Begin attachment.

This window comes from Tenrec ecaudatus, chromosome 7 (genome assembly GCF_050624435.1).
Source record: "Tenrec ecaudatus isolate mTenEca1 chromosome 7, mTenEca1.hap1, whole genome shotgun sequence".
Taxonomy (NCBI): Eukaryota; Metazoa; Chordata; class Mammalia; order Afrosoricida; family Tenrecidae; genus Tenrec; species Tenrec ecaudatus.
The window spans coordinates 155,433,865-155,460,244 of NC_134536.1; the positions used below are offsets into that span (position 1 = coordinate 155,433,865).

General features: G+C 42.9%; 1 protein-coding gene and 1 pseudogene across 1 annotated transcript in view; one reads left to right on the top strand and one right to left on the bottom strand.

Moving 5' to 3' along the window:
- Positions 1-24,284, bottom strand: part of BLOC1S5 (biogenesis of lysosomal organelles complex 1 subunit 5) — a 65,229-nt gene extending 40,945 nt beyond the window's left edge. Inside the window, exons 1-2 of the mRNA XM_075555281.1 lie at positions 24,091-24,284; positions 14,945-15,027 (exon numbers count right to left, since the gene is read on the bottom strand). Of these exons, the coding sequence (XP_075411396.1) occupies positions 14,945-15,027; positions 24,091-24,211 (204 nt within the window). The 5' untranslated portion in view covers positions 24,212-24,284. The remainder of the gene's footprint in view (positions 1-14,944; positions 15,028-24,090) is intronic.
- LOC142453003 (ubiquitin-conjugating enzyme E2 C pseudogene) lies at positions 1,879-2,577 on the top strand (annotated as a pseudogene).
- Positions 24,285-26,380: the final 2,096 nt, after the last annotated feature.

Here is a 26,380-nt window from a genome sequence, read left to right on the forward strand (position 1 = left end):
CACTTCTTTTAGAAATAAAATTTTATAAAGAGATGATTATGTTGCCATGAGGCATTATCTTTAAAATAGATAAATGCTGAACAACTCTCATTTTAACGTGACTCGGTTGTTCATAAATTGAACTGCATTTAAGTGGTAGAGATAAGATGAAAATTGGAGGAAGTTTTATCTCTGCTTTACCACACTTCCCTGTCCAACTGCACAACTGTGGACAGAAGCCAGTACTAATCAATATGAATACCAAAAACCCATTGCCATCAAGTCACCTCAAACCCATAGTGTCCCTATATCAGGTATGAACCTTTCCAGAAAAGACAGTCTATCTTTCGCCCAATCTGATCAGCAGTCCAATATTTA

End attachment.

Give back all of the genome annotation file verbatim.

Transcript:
This window comes from Tenrec ecaudatus, chromosome 7 (genome assembly GCF_050624435.1).
Source record: "Tenrec ecaudatus isolate mTenEca1 chromosome 7, mTenEca1.hap1, whole genome shotgun sequence".
Taxonomy (NCBI): Eukaryota; Metazoa; Chordata; class Mammalia; order Afrosoricida; family Tenrecidae; genus Tenrec; species Tenrec ecaudatus.
The window spans coordinates 155,433,865-155,460,244 of NC_134536.1; the positions used below are offsets into that span (position 1 = coordinate 155,433,865).

General features: G+C 42.9%; 1 protein-coding gene and 1 pseudogene across 1 annotated transcript in view; one reads left to right on the top strand and one right to left on the bottom strand.

Moving 5' to 3' along the window:
- Positions 1-24,284, bottom strand: part of BLOC1S5 (biogenesis of lysosomal organelles complex 1 subunit 5) — a 65,229-nt gene extending 40,945 nt beyond the window's left edge. Inside the window, exons 1-2 of the mRNA XM_075555281.1 lie at positions 24,091-24,284; positions 14,945-15,027 (exon numbers count right to left, since the gene is read on the bottom strand). Of these exons, the coding sequence (XP_075411396.1) occupies positions 14,945-15,027; positions 24,091-24,211 (204 nt within the window). The 5' untranslated portion in view covers positions 24,212-24,284. The remainder of the gene's footprint in view (positions 1-14,944; positions 15,028-24,090) is intronic.
- LOC142453003 (ubiquitin-conjugating enzyme E2 C pseudogene) lies at positions 1,879-2,577 on the top strand (annotated as a pseudogene).
- Positions 24,285-26,380: the final 2,096 nt, after the last annotated feature.

Here is a 26,380-nt window from a genome sequence, read left to right on the forward strand (position 1 = left end):
CACTTCTTTTAGAAATAAAATTTTATAAAGAGATGATTATGTTGCCATGAGGCATTATCTTTAAAATAGATAAATGCTGAACAACTCTCATTTTAACGTGACTCGGTTGTTCATAAATTGAACTGCATTTAAGTGGTAGAGATAAGATGAAAATTGGAGGAAGTTTTATCTCTGCTTTACCACACTTCCCTGTCCAACTGCACAACTGTGGACAGAAGCCAGTACTAATCAATATGAATACCAAAAACCCATTGCCATCAAGTCACCTCAAACCCATAGTGTCCCTATATCAGGTATGAACCTTTCCAGAAAAGACAGTCTATCTTTCGCCCAATCTGATCAGCAGTCCAATATTTA